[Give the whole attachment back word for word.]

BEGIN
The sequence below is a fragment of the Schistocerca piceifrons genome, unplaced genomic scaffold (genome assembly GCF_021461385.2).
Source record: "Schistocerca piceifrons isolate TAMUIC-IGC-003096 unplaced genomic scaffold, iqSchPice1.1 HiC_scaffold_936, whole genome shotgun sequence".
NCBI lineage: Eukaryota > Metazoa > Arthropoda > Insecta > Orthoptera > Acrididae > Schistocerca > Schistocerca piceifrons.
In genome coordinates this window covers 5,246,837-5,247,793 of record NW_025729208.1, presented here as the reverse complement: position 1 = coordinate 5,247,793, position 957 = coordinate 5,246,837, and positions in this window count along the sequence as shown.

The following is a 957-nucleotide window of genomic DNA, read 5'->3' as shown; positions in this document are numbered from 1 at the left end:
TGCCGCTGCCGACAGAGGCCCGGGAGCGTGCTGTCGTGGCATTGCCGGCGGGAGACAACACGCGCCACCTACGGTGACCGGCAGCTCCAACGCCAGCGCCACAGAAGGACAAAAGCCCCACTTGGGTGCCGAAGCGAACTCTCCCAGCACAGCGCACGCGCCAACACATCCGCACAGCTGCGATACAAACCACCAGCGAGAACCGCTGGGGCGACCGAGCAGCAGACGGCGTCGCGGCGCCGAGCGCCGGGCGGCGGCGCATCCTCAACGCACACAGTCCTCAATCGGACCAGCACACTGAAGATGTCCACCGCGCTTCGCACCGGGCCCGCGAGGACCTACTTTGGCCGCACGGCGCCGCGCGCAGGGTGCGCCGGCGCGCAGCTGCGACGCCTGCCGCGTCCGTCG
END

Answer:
The sequence below is a fragment of the Schistocerca piceifrons genome, unplaced genomic scaffold (genome assembly GCF_021461385.2).
Source record: "Schistocerca piceifrons isolate TAMUIC-IGC-003096 unplaced genomic scaffold, iqSchPice1.1 HiC_scaffold_936, whole genome shotgun sequence".
NCBI lineage: Eukaryota > Metazoa > Arthropoda > Insecta > Orthoptera > Acrididae > Schistocerca > Schistocerca piceifrons.
In genome coordinates this window covers 5,246,837-5,247,793 of record NW_025729208.1, presented here as the reverse complement: position 1 = coordinate 5,247,793, position 957 = coordinate 5,246,837, and positions in this window count along the sequence as shown.

The following is a 957-nucleotide window of genomic DNA, read 5'->3' as shown; positions in this document are numbered from 1 at the left end:
TGCCGCTGCCGACAGAGGCCCGGGAGCGTGCTGTCGTGGCATTGCCGGCGGGAGACAACACGCGCCACCTACGGTGACCGGCAGCTCCAACGCCAGCGCCACAGAAGGACAAAAGCCCCACTTGGGTGCCGAAGCGAACTCTCCCAGCACAGCGCACGCGCCAACACATCCGCACAGCTGCGATACAAACCACCAGCGAGAACCGCTGGGGCGACCGAGCAGCAGACGGCGTCGCGGCGCCGAGCGCCGGGCGGCGGCGCATCCTCAACGCACACAGTCCTCAATCGGACCAGCACACTGAAGATGTCCACCGCGCTTCGCACCGGGCCCGCGAGGACCTACTTTGGCCGCACGGCGCCGCGCGCAGGGTGCGCCGGCGCGCAGCTGCGACGCCTGCCGCGTCCGTCG